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In a scheme unique to the Border, residents are being encouraged to deposit unwanted computer monitors at the Sustainability Activity Centre where they will be assessed and repaired, if possible, and donated to local refugee families.
Sanctuary Refugee Group spokesperson Penny Vine was delighted with the plan.
The driver of this initiative, Phil Shields, is a nurse, electronics engineer and one of Repair Cafe Albury-Wodonga’s battery-operated appliance repairers.
Last year he fixed five broken monitors and donated them to Sanctuary Refugee Group.
“I went scouting for broken monitors and selected good-looking ones that I thought I’d have a good chance of fixing,” he said.
“They were mostly simple common fixes, but the owners obviously decided to ditch them because of the repair cost. It took me about two hours per monitor. Usually it was a simple fix like replacing the power supply.”
Australians are among the highest users of technology, and e-waste is one of the fastest growing types of waste.
According to the Australian Bureau of Statistics, Australians buy more than four million computers annually. Unfortunately they have a finite life with many ending up in landfill.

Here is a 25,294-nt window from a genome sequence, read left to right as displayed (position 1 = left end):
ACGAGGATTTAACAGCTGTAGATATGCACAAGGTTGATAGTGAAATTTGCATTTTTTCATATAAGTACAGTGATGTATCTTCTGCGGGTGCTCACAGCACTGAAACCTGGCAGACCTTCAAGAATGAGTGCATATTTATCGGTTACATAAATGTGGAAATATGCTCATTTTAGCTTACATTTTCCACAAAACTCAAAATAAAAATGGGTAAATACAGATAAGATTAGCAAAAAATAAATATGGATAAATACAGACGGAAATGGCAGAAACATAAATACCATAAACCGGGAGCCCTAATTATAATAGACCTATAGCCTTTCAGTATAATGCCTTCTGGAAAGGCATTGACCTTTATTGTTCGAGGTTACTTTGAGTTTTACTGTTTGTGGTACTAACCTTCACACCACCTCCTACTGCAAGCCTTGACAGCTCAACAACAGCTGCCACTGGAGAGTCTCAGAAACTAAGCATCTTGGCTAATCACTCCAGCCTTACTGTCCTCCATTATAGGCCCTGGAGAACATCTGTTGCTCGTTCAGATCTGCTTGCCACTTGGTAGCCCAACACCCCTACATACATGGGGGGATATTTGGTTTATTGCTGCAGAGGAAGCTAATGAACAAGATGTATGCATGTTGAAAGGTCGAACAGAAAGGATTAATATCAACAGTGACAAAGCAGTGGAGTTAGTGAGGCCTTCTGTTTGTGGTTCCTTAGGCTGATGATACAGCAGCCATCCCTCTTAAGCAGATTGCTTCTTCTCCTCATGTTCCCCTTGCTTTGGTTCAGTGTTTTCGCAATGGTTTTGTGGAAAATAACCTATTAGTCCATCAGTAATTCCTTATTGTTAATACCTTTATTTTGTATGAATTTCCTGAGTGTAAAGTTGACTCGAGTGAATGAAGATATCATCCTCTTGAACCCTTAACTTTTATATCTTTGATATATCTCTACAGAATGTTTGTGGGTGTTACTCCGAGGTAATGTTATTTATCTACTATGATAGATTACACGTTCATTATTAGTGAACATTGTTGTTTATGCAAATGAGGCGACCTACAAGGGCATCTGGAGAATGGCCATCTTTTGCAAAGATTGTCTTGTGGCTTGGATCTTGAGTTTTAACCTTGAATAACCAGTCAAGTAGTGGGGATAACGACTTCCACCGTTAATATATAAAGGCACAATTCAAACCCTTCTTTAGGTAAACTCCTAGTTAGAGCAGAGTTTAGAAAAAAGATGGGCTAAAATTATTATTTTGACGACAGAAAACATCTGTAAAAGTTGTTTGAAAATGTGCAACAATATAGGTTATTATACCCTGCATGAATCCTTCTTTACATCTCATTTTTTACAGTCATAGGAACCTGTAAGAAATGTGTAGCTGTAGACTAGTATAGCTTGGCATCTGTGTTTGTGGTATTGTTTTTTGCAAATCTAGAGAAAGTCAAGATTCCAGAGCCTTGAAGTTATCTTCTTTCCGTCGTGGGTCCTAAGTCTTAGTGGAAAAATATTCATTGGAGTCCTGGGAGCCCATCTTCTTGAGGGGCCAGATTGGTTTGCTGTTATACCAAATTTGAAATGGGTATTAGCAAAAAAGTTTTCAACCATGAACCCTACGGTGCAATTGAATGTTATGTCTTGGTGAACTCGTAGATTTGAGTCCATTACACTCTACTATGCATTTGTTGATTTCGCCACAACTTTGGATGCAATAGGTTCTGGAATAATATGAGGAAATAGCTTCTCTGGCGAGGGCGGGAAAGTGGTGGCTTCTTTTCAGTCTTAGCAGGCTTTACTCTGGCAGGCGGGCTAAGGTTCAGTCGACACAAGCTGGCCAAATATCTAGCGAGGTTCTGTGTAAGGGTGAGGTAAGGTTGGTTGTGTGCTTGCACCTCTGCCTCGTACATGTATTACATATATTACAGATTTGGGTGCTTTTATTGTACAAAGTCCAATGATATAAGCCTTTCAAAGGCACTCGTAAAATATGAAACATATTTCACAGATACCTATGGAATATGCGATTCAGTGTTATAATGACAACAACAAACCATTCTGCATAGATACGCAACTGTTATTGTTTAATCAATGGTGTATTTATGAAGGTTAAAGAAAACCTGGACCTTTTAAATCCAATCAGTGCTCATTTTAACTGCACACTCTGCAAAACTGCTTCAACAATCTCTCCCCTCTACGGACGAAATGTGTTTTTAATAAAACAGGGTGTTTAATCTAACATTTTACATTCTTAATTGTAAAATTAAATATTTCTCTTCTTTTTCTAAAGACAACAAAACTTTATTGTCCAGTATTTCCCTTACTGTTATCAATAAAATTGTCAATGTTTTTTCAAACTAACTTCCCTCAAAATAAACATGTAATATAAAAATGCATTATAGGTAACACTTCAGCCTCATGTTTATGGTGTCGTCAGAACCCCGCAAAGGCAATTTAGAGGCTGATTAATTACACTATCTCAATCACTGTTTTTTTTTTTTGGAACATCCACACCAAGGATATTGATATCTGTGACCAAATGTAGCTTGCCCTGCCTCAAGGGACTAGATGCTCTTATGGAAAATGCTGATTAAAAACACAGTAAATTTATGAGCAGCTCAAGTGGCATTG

Governments have introduced a scheme to facilitate computer and television recycling, breaking down the products into their various components, many of which can be recycled for future use.
“It’s better to try repairing before recycling, but any monitors I can’t repair will be placed in the national television and computer recycling scheme at the Albury Waste Management Centre.” Mr Shields said.
In the mid-1970s Mr Shields was one of the first technicians employed at the Sanyo colour television factory in Wodonga.
“As a hobby I then began repairing computer monitors when they first came into being. It is just another form of technology to me – I have an internal drive to understand and master any electronic technology.”
When asked his motivation to repair and donate computer monitors, he said he had accumulated a great deal of knowledge over the years and that it would be a waste to not use it for some good.
Residents are encouraged to bring their unwanted, preferably more modern computer monitors to The Sustainable Activity Centre, Gateway Island, during opening hours; Wednesday to Friday 10am- 5pm and Saturdays 9am – noon.

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